LEAVING THE MEDIEVAL WORLD
Under the Emperors Tewodros II (1855 – 1868), Yohannes IV (1872 – 1889), and Menelek II (1889 – 1913), the kingdom began to emerge from its medieval isolation. Emperor Tewodros II was born Lij Kassa in Qwara, in 1818. His father was a small local chief and his relative (possible uncle) Dejazmach Kinfu was governor of the provinces of Dembiya, Qwara and Chelga between Lake Tana and the northwestern frontier. Kassa lost his inheritance upon the death of Kinfu while he was still a young boy. After receiving a traditional education in a local monastery, he went off to lead a band of bandits that roved the country in a Robin Hood-like existence. His exploits became widely known, and his band of followers grew steadily until he led a formidable army. He came to the notice of the ruling Regent, Ras Ali, and his mother Empress Menen Liben Amede (wife of the puppet Emperor Yohannes III). In order to bind him to them, Ras Ali and the Empress arranged for Kassa to marry Ali’s daughter, and upon the death of his uncle Kinfu, he was made chief of Kwara and all Dembea with the title of Dejazmatch. He turned his attention to conquering the remaining chief divisions of the country, Gojjam, Tigray and Shewa, which still remained unsubdued. His relations with his father – in – law and grandmother – in – law deteriorated however, and he soon took up arms against them and their vassals, and was successful.
On February 11, 1855, Kassa deposed the last of the Gondarine puppet Emperors, and was crowned negusa nagast of Ethiopia under the name of Tewodros II. He soon after advanced against Shewa with a large army. Chief of the notables opposing him was its king Haile Melekot, a descendant of Meridazmach Asfa Wossen. Dissensions broke out among the Shewans, and after a desperate and futile attack on Tewodros at Dabra Berhan, Haile Melekot died of illness, nominating with his last breath his eleven year old son as successor (November 1855) under the name Negus Sahle Maryam (the future emperor Menelek II). Darge, Haile Melekot’s brother, and Ato (Mr.) Bezabih, a Shewan noble, took charge of the young prince, but after a hard fight with Angeda, the Shewans were obliged to capitulate. Sahle Maryam was handed over to the Emperor, taken to Gondar, and there trained in Tewodros’s service, and then placed in comfortable detention at the fortress of Maqedala. Tewodros afterwards devoted himself to modernizing and centralizing the legal and administrative structure of his kingdom, against the resistance of his governors. Sahle Maryam of Shewa was married to Tewodros II’s daughter Alitash.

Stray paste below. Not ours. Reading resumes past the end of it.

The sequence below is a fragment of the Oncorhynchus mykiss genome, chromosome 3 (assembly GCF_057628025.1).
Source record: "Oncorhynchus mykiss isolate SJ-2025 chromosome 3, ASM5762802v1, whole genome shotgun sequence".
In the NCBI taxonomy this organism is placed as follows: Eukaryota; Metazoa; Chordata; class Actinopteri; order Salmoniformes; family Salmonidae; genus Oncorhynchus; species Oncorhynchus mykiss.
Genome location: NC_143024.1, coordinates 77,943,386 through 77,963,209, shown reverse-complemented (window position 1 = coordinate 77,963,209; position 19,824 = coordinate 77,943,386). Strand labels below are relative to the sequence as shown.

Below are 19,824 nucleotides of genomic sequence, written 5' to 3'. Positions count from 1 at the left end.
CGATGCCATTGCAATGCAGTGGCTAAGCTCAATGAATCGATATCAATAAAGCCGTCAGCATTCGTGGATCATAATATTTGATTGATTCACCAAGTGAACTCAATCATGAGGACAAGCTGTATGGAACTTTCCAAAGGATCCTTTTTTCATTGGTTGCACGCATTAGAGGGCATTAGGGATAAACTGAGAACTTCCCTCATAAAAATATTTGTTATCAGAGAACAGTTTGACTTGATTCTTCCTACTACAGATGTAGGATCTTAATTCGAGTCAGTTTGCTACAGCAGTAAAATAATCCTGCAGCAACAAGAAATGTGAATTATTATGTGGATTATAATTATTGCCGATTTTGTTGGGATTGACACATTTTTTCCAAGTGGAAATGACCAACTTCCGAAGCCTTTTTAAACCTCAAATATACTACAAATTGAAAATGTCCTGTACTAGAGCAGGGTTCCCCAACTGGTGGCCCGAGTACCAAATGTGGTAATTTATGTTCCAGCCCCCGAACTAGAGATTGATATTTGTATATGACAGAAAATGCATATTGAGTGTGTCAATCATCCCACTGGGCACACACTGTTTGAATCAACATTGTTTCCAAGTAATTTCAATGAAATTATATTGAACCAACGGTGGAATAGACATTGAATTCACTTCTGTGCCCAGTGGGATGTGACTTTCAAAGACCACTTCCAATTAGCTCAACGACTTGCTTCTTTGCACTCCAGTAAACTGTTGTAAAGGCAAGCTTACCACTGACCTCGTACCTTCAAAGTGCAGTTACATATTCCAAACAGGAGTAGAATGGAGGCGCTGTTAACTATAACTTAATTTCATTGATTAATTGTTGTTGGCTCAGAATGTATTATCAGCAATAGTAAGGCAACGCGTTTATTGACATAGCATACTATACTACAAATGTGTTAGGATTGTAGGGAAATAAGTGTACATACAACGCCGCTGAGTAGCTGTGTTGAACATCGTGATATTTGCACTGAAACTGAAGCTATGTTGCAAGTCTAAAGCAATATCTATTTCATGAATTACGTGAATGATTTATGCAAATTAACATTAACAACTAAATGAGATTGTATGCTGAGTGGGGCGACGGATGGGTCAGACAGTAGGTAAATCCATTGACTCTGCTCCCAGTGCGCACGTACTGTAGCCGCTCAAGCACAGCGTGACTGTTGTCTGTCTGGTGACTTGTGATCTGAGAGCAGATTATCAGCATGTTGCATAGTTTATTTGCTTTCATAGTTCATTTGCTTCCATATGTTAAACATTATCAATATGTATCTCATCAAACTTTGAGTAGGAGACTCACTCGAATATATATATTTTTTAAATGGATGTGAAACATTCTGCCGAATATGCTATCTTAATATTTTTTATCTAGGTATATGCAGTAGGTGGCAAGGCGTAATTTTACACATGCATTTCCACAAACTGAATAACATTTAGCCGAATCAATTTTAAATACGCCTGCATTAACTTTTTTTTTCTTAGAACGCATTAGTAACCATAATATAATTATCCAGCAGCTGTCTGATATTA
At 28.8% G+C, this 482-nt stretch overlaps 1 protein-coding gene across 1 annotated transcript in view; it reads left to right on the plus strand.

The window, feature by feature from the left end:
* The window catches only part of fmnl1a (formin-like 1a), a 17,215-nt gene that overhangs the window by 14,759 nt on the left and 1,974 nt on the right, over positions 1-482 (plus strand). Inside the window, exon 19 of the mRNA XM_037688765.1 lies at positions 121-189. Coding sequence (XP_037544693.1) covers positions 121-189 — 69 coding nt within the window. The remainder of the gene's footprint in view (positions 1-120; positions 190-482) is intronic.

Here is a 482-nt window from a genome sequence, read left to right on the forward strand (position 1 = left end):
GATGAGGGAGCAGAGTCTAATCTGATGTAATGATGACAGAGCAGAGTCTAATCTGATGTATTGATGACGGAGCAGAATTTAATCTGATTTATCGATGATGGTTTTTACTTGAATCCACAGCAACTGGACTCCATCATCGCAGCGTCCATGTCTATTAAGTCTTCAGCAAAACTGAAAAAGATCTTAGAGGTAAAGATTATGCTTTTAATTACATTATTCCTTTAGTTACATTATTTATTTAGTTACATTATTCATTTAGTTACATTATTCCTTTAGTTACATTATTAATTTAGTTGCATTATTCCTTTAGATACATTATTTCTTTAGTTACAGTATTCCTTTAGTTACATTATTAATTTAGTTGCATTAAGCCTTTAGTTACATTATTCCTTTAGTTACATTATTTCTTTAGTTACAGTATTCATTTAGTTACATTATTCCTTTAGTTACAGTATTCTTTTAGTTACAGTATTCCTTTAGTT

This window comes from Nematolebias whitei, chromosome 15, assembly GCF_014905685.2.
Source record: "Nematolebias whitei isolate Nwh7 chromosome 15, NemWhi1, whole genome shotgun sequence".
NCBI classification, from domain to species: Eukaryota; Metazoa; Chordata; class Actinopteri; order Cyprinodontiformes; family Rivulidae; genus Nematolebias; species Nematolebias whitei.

In 1865, Sahle Maryam escaped from Maqdala, abandoning his wife, and arrived in Shewa, and was there acclaimed as Negus. Tewodros forged an alliance between Britain and Ethiopia, but as explained in the next section, he committed suicide after a military defeat by the British. On the death of Tewodros, many Shewans, including Ras Darge, were released, and the young Negus of Shewa began to feel himself strong enough, after a few preliminary minor campaigns, to undertake offensive operations against the northern princes. But these projects were of little avail, for Ras Kassai of Tigray, had by this time (1872) risen to supreme power in the north. Proclaiming himself negusa nagast under the name of Yohannes (John) IV, he forced Sahle Maryam to acknowledge his over lordship.